In this work, we demonstrate two developments, in device and material engineering respectively, towards an efficient spin-photon device using colour centres in diamond for scalable quantum computing networks: firstly, we report the emission enhancement of the coherent zero-phonon-line transistion of an nitrogen vacancy centre in a diamond membrane on coupling to a tunable open-cavity; secondly, we present a new method for deterministic writing of NV arrays in bulk diamond with a 96% yield of single defects, a 50 nm positional accuracy in the image plane, and NV electron spin coherence (T2) times of up to 170 microseconds.
The negatively charged nitrogen vacancy centre in diamond is known for its coherent spin properties and optical interface, and thus is regarded a promising candidate for quantum information applications . Realisation of an efficient spin-photon interface with the NV centre is made challenging however by the fact that, in bulk diamond, only 3-4% of spontaneously emitted photons occur in the zero phonon line (ZPL). Placing NV centre in an optical cavity is being explored by several groups  as an effective way to selectively enhance the coherent emission of NVs and thereby increase the efficiency of the coherent spin-photon coupling. Previous work reported successful coupling of the NV in nano-diamond to an open access micro-cavity and observed enhanced ZPL emission . However the NV centres in nano-diamond suffer from broadened zero phonon transition and poor spin coherence. By fabricating NV centres in a ~micrometre thick membrane of high purity single crystal material we can take advantage of the tunability of open access cavities, and at the same time, provide close-to-bulk crystal environment to maintain the coherent spin properties of the NV centres. Here we report our work on the tunable cavity coupling of the ZPL of a NV centre in a 1.2micrometre-thick diamond membrane at 4K. The diamond membrane is fabricated from a 0.5mm-thick E6 CVD diamond plate where ion implantation is carried out on both surfaces to create NV centres at the depth of around 70nm. The plate is then machined into 30micrometre-thick slices, and thinned by ICP-RIE with a combination of Ar/Cl and pure oxygen plasma etching recipes. The open cavity consists of a concave mirror (99.99% reflectivity) deposited on a template fabricated using Focused Ion Beam (FIB) milling and a planar mirror (99.8% reflectivity) which supports the membrane. For bare cavities with mirror radii of curvature (RoC) of 12micrometre, we measured a finesse of F~2000 and mode volume as small as 0.75micrometre^3. In-situ tuning of the cavity resonance is achieved with piezoelectric actuators. When mounted in our bath cryostat the cavity modes have dominant Lorentzian line profiles which indicate a passive stability of the cavity length of better than 0.15nm. No active locking is currently deployed. With the presence of a diamond membrane inside the cavities, the measured finesse and mode volume of a cavity with 12micrometre RoC are found to be around 300 and 3 micrometre^3, respectively. We attribute the reduction in finesse to scattering at the membrane-air and membrane-mirror interfaces. On coupling to the ZPL of a target NV centre, we record a factor of 4 increase in the saturated intensity of ZPL fluorescence compared to that measured from the same NV centre in absence of the concave mirror. This result is consistent with the calculated Purcell factor of 16 combined with a relatively low efficiency of light extraction (estimated to be around 19%) from the cavity due to the scattering losses.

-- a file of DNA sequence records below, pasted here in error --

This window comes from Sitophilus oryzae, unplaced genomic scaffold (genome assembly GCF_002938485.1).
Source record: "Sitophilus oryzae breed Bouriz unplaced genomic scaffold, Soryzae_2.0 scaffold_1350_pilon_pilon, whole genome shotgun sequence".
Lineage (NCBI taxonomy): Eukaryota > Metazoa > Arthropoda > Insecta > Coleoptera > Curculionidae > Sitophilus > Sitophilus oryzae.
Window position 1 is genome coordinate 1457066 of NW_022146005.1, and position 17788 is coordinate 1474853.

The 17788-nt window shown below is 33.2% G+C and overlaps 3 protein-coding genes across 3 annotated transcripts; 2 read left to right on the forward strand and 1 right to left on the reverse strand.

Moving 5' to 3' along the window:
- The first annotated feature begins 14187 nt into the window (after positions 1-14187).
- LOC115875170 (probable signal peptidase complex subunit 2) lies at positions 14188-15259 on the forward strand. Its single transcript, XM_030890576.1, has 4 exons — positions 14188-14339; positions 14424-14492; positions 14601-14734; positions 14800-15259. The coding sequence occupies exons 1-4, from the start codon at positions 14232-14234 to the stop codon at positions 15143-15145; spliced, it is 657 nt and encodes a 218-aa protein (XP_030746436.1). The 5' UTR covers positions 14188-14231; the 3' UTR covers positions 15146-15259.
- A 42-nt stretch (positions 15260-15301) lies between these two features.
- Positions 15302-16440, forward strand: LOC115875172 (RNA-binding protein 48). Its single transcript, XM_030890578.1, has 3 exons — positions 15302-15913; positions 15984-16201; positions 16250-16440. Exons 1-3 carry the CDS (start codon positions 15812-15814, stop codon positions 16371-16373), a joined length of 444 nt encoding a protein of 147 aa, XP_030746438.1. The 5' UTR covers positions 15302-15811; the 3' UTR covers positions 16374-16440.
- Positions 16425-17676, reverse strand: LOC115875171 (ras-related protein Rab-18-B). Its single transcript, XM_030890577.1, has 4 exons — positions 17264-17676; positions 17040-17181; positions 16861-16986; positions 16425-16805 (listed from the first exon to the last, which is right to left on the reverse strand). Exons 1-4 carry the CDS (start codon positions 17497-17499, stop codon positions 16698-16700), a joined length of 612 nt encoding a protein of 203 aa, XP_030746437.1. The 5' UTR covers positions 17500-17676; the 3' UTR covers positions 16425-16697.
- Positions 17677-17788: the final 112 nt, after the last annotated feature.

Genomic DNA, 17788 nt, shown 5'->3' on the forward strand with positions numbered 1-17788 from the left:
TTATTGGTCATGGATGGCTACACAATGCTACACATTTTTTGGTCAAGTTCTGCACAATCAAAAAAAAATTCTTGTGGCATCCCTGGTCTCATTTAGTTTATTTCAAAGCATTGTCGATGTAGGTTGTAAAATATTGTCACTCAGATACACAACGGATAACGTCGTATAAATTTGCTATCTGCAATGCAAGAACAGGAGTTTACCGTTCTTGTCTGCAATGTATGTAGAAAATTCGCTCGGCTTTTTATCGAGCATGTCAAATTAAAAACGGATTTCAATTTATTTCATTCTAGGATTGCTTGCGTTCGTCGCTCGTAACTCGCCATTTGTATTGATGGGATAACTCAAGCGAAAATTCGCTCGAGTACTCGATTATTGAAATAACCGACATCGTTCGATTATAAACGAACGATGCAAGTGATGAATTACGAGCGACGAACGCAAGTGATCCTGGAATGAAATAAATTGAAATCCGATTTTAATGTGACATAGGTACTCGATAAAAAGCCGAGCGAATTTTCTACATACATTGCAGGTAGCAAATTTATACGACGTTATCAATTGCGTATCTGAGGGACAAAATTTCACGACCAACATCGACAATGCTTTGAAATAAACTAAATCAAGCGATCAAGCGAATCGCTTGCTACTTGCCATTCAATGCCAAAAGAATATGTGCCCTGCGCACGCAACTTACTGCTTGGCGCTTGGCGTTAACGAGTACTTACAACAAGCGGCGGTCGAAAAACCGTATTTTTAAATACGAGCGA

Recent demonstrations of entanglement between two remote Nitrogen-Vacancy centers, have opened the way for their use in distributed quantum networks. An efficient spin-photon interface will now be required to help realize this system as a technology.
Here we demonstrate the tunable enhancement of the zero phonon line of a single nitrogen-vacancy colour centre in nanodiamond at cryogenic temperatures. A plano-hemispherical open cavity, fabricated using focused ion beam milling provides mode volumes as small as 1.25 cubic microns and quality factor Q ~ 3000. It will be shown how the open geometry and independently adjustable mirrors allows for precise placement of the emitter in the centre of the cavity mode, and crucially enables in-situ tuning of the cavity resonances. At optimal coupling, the signal from individual zero phonon line transitions is enhanced by a factor of 6.25 through the Purcell effect and the overall emission rate of the NV- centre is increased by 40% compared with that measured from the same centre in the absence of cavity field confinement. This Purcell enhancement is mapped out as a function of cavity mode volume.
These results represent a proof of principle for a tunable cryogenic spin-photon interface. However by far the best NV optical and spin coherences are to be found in bulk material and efforts towards the production of diamond membranes are currently being made, with dimensions suitable for open-cavity coupling. Efforts towards this and preliminary results will also be discussed.